The Nightingale is a powerful video concerned with projected identity and miscommunication.
Originally based on a story of unrequited love – the title making reference to the bird famous for its beautiful, sad song – it has become more fixated on the disconnection between the East and West, global separation and cultural stereotyping.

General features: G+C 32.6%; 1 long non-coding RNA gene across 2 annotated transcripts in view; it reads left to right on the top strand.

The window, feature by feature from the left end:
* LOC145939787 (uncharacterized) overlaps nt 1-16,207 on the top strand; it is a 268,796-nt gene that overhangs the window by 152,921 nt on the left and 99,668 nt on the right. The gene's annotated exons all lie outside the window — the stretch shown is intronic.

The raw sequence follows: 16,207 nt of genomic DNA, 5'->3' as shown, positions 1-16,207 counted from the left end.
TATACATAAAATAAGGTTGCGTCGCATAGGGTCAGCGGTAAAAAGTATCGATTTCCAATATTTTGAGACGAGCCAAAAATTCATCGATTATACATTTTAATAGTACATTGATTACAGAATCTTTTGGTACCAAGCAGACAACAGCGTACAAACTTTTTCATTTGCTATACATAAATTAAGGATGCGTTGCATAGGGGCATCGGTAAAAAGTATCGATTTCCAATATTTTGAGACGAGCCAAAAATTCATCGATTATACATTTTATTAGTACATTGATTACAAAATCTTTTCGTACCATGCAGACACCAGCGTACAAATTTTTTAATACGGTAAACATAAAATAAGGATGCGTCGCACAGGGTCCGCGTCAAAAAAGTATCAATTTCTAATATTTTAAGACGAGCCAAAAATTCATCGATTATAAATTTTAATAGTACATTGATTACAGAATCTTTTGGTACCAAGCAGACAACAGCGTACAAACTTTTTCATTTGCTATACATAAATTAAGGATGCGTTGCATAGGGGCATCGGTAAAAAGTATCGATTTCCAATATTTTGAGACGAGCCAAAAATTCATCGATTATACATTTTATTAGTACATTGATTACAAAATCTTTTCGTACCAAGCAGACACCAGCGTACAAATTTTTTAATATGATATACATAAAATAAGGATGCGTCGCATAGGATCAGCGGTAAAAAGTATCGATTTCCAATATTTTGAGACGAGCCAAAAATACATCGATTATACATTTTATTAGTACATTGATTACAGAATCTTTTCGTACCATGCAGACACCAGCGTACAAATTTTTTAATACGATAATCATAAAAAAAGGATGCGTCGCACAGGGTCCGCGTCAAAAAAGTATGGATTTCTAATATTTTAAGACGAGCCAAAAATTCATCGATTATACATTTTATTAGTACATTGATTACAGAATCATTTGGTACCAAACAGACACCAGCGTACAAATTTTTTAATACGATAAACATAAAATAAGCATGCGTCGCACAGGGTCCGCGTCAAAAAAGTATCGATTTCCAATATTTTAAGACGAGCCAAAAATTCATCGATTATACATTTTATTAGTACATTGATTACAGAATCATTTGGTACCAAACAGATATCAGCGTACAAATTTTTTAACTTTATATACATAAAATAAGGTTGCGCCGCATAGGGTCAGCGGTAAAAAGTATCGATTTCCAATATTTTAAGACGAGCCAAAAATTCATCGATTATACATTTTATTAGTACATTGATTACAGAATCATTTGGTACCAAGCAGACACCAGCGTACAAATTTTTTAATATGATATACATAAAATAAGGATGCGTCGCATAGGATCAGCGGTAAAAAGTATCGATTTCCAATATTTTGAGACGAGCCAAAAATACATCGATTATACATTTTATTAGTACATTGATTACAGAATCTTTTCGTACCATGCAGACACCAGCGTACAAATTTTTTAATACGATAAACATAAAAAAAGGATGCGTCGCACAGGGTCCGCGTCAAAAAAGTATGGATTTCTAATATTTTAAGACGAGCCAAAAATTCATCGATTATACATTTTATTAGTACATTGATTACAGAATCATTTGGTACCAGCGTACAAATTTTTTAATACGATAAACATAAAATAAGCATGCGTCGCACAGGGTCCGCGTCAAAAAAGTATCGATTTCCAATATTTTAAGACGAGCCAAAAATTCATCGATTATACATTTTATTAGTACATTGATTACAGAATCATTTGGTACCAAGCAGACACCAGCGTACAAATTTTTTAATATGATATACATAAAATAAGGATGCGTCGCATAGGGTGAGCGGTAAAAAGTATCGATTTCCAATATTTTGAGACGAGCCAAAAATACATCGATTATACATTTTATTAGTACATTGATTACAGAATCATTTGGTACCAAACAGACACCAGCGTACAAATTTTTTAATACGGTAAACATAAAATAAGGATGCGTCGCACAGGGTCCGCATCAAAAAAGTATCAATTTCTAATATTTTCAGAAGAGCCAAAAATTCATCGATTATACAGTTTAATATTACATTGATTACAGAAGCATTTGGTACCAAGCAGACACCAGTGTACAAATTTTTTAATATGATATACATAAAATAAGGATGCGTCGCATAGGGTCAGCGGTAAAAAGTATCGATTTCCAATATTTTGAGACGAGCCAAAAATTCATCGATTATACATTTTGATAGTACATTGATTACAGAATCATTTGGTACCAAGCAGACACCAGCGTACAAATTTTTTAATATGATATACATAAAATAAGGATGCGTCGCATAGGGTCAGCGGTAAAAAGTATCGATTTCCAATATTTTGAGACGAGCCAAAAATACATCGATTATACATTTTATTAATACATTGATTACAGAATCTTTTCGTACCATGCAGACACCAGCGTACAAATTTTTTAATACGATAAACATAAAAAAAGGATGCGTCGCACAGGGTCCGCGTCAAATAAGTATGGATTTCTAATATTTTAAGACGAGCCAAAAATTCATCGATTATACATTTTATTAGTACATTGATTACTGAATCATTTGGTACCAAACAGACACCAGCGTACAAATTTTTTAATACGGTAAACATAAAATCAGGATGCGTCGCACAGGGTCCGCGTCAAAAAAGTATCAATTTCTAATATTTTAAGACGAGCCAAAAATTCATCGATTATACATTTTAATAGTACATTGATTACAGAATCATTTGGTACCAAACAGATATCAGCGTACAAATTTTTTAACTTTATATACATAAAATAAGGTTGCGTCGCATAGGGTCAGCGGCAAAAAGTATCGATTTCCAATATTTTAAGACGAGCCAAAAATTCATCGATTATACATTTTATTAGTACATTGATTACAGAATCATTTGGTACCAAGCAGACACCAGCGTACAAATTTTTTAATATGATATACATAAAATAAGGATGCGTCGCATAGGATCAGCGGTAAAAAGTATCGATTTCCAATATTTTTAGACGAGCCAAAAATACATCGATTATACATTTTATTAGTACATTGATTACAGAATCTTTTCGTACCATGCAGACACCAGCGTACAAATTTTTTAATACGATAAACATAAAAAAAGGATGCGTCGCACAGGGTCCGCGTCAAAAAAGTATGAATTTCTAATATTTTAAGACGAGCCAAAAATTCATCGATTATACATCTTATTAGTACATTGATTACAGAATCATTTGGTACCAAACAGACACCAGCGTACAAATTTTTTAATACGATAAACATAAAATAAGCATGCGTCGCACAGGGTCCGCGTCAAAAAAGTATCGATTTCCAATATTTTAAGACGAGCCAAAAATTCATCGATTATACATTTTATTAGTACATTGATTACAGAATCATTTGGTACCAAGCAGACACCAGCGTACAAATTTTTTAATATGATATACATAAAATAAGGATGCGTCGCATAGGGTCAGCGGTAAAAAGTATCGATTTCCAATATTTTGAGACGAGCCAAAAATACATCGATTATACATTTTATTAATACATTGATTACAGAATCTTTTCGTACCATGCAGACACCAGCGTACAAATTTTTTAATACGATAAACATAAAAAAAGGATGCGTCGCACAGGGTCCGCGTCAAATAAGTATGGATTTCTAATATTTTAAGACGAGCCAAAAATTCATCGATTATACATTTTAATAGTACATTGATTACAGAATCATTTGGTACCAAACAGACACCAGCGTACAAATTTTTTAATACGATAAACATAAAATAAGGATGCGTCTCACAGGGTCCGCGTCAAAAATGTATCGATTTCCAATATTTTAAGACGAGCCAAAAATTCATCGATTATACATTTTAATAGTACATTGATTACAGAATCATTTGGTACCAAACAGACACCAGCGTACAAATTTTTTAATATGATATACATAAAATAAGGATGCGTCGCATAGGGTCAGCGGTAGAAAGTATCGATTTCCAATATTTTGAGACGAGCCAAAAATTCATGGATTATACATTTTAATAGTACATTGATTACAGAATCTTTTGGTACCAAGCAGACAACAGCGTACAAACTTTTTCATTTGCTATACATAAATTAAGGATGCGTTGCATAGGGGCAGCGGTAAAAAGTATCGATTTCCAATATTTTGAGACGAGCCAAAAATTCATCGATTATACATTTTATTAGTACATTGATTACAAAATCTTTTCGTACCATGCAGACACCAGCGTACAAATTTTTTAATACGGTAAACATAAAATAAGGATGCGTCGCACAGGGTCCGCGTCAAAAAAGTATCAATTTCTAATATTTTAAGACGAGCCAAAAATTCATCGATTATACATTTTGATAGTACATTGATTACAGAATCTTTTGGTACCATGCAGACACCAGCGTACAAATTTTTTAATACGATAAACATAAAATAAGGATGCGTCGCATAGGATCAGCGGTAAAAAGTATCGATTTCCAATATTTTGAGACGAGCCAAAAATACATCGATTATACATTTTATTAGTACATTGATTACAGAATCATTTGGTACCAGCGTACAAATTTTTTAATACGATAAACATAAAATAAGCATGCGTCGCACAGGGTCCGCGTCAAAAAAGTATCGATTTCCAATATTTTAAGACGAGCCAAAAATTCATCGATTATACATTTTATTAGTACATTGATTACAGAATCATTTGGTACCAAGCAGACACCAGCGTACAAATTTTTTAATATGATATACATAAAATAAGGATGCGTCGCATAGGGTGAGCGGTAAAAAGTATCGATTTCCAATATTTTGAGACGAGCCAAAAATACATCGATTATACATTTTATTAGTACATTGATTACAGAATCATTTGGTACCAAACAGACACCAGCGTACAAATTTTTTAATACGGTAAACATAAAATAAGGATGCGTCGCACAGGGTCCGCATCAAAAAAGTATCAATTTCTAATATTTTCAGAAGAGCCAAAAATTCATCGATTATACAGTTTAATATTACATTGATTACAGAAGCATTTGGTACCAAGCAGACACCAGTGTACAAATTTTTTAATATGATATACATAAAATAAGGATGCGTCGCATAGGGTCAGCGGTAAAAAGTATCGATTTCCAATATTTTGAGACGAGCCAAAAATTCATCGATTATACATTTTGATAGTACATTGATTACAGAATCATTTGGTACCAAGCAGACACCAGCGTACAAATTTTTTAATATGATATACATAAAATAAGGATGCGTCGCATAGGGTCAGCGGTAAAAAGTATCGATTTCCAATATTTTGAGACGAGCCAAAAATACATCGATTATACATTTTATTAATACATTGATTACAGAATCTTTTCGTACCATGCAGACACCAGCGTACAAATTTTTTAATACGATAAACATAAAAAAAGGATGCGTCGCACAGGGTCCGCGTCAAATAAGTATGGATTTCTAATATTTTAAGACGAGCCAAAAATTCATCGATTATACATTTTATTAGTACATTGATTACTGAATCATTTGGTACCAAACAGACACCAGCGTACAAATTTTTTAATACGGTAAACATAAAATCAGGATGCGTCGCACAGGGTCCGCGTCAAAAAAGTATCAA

Poetically, this is conveyed by a sentence superimposed on the opening sequence: “He stood East of my childhood and West of my future”. The beginning of The Nightingale is peaceful and serene, showing Ndiritu slowly moving a cloth that covers her head and shoulders, to reveal her face, with eyes closed. The quiet African music suddenly changes as the artist becomes animated, with eyes wide open, focused on the viewer. She twists, wraps and folds the fabric in a sequence of simple movements to transform her appearance. Each action reveals another identity, the fabric being exploited for its versatility, playing the role of blindfold, hajib , headscarf , burka , veil, bandanna, purdah, gag and turban. Its reference to an assortment of cultures is both joyful and unsettling, developing with the rhythm of the music, pausing into moments of playful seduction and sculptural beauty. The final sequence of the video consists simply of birds in flight, literally above human politics, suggesting freedom from cultural compartmentalisation .